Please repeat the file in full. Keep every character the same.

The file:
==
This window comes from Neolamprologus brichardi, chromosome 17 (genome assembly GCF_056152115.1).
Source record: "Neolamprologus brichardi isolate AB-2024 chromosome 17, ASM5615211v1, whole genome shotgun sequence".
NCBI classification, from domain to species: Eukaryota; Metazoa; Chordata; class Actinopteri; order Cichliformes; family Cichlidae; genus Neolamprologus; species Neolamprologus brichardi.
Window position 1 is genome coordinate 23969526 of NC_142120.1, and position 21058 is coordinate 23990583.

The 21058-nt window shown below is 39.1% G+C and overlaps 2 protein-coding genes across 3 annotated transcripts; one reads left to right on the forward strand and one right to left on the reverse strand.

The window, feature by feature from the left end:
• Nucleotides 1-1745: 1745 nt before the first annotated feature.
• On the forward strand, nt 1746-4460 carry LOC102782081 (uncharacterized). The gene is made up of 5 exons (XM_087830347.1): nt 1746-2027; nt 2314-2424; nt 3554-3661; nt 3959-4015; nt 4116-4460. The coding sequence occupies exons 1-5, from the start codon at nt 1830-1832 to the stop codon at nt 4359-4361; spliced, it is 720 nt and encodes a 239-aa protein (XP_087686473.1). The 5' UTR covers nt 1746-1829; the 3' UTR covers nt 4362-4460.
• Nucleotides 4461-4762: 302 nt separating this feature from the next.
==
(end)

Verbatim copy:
This window comes from Neolamprologus brichardi, chromosome 17 (genome assembly GCF_056152115.1).
Source record: "Neolamprologus brichardi isolate AB-2024 chromosome 17, ASM5615211v1, whole genome shotgun sequence".
NCBI classification, from domain to species: Eukaryota; Metazoa; Chordata; class Actinopteri; order Cichliformes; family Cichlidae; genus Neolamprologus; species Neolamprologus brichardi.
Window position 1 is genome coordinate 23969526 of NC_142120.1, and position 21058 is coordinate 23990583.

The 21058-nt window shown below is 39.1% G+C and overlaps 2 protein-coding genes across 3 annotated transcripts; one reads left to right on the forward strand and one right to left on the reverse strand.

The window, feature by feature from the left end:
• Nucleotides 1-1745: 1745 nt before the first annotated feature.
• On the forward strand, nt 1746-4460 carry LOC102782081 (uncharacterized). The gene is made up of 5 exons (XM_087830347.1): nt 1746-2027; nt 2314-2424; nt 3554-3661; nt 3959-4015; nt 4116-4460. The coding sequence occupies exons 1-5, from the start codon at nt 1830-1832 to the stop codon at nt 4359-4361; spliced, it is 720 nt and encodes a 239-aa protein (XP_087686473.1). The 5' UTR covers nt 1746-1829; the 3' UTR covers nt 4362-4460.
• Nucleotides 4461-4762: 302 nt separating this feature from the next.